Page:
The success of a hero of our time
If Diego enjoys such popularity throughout the world, it is because he embodies, in his own way, the dreams of our time; started from nothing, he reached the top on his own merit, without the help of well-placed parents.
This is the lesson we learn from most of the sports champions, emblems of merito-democratic societies. It is, moreover, symptomatic that competitions took shape in societies of this type: in ancient Greece (where, as Hegel notes, the principles of equality and individuality arose), in England of the XIXe century, even where social competition and the questioning of hierarchies are now conceivable.
The very idea of these championships, in which everyone is invited to participate, could only emerge in societies which make equality an ideal, if not a reality. Can you imagine serfs participating in a tournament of knights?
To succeed in our societies, we also need luck, a helping hand from fate, which Maradona recognized after the bad omen victory of Argentina over Italy, on penalties, at the World Cup. 1990. It is also sometimes necessary to help a discreet cheating (a glance at the copy of the neighbor during an examination, an irregularity when the referee turns his back), which Maradona did, in particular to the occasion of his first goal against England in 1986. This roguery in front of the powerful, and his facetious account ("And God the hand"), increased the popularity of Maradona among the skeptics and the laughers.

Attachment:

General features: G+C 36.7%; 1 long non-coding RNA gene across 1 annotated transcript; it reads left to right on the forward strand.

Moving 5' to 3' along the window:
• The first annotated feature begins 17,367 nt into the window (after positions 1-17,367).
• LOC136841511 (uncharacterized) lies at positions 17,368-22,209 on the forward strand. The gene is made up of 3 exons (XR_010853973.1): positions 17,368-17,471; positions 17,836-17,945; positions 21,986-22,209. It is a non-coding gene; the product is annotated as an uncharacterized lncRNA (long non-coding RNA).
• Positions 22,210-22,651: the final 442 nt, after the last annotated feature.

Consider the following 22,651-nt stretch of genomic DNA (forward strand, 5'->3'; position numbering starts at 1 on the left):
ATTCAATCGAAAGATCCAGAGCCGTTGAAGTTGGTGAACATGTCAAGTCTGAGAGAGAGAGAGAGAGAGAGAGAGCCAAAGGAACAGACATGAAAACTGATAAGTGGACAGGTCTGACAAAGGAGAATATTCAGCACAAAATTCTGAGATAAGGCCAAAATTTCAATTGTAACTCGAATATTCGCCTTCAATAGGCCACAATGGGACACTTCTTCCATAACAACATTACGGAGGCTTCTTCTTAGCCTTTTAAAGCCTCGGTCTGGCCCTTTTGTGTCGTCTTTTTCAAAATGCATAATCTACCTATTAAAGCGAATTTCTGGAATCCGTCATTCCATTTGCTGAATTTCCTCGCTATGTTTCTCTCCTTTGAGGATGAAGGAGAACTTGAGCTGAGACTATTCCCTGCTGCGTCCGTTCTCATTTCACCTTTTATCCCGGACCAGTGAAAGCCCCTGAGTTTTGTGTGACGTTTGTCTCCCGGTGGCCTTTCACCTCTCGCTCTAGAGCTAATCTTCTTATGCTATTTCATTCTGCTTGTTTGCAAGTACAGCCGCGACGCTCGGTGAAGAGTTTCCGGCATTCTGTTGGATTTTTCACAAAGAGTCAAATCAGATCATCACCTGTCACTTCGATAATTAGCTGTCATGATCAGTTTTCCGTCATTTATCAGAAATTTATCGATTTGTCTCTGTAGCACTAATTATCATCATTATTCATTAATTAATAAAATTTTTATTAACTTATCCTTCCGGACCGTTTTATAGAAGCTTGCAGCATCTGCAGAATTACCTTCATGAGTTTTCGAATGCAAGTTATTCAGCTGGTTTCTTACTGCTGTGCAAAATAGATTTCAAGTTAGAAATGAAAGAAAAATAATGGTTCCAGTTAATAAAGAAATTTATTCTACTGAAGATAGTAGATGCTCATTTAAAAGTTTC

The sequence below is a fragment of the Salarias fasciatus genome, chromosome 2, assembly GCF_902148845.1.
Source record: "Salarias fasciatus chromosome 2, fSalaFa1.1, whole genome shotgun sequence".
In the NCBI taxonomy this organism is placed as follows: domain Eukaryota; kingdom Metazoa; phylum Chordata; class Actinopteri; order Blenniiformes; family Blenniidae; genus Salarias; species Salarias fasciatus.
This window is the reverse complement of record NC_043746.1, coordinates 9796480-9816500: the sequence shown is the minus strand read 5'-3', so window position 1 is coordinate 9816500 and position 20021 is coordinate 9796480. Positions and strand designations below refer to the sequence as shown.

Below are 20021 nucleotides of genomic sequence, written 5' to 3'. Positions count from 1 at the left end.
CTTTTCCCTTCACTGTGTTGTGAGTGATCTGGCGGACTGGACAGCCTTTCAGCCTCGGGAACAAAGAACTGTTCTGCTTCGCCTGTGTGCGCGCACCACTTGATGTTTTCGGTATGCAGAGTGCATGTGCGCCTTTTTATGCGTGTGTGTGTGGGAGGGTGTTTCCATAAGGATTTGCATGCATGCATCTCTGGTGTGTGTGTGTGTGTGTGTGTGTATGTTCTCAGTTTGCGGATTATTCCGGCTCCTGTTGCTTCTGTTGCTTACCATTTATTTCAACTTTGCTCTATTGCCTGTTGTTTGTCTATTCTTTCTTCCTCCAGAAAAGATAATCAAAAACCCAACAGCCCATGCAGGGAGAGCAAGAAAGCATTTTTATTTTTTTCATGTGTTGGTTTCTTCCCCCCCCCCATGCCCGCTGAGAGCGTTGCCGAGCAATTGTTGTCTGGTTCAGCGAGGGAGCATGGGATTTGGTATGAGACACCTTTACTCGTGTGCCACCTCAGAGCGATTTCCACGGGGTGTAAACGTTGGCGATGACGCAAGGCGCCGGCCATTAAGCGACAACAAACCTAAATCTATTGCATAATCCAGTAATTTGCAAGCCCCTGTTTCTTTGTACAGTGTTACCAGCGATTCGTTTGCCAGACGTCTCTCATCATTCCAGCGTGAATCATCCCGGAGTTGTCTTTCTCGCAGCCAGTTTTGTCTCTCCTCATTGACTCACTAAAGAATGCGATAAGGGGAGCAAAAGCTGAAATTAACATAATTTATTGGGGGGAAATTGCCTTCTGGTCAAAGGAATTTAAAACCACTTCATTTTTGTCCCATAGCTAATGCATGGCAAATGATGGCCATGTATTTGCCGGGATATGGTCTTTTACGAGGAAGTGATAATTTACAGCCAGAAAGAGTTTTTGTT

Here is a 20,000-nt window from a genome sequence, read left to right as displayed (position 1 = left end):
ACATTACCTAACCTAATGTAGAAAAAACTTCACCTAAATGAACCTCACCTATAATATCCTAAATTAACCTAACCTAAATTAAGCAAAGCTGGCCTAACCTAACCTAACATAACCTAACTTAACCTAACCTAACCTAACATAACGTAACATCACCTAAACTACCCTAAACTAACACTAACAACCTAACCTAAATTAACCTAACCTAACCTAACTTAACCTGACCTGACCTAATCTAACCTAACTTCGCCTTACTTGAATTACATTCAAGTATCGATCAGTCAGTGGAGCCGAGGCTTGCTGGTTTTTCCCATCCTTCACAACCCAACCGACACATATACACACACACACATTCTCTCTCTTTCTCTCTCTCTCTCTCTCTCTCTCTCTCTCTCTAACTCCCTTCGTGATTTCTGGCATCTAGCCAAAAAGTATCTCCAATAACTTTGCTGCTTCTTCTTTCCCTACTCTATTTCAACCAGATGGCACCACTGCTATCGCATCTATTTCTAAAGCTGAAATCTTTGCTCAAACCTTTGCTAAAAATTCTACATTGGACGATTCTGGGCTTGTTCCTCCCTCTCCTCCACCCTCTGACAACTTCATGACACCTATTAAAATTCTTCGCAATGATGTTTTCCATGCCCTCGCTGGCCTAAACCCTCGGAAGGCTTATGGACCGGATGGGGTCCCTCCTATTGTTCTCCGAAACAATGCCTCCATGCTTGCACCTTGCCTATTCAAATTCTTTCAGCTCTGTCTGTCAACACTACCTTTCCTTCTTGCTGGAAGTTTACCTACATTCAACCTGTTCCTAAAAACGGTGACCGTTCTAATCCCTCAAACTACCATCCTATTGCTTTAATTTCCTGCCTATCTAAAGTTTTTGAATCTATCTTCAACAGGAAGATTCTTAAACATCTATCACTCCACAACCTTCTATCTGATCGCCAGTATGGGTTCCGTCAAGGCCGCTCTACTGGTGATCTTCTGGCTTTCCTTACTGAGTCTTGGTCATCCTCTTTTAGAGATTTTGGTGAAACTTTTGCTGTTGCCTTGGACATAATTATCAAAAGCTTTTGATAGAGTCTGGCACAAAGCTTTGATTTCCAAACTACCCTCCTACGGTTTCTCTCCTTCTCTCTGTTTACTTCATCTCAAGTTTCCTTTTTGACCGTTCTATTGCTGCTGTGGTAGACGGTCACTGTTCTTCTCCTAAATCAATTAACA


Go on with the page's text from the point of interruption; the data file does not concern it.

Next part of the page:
Success by its own merits, a little luck and trickery on this path encamp the hero of our time.
Close to the people and black legend
But there is more. Many great players, who started from nothing, only owed their success to their personal qualities. Maradona, who has become an icon, knew - as Garrincha “the joy of the people” in Brazil in the past - to remain close to his supporters. Nothing to do with these champions, jealous of their tranquility, eyeing their admirers with a few distant gestures and hanging on their headphones.
Diego remained close to the people, responding to each other's requests, expressing his joy as well as his rage with everyday words, without that "wooden tongue" so characteristic of today's athletes. Maradona laughed, shed tears, gave vent to her emotions as our times dictate restraint.
But, it will be said, how can such popularity be combined with the black legend of the fallen angel who takes over from this golden legend from 1991?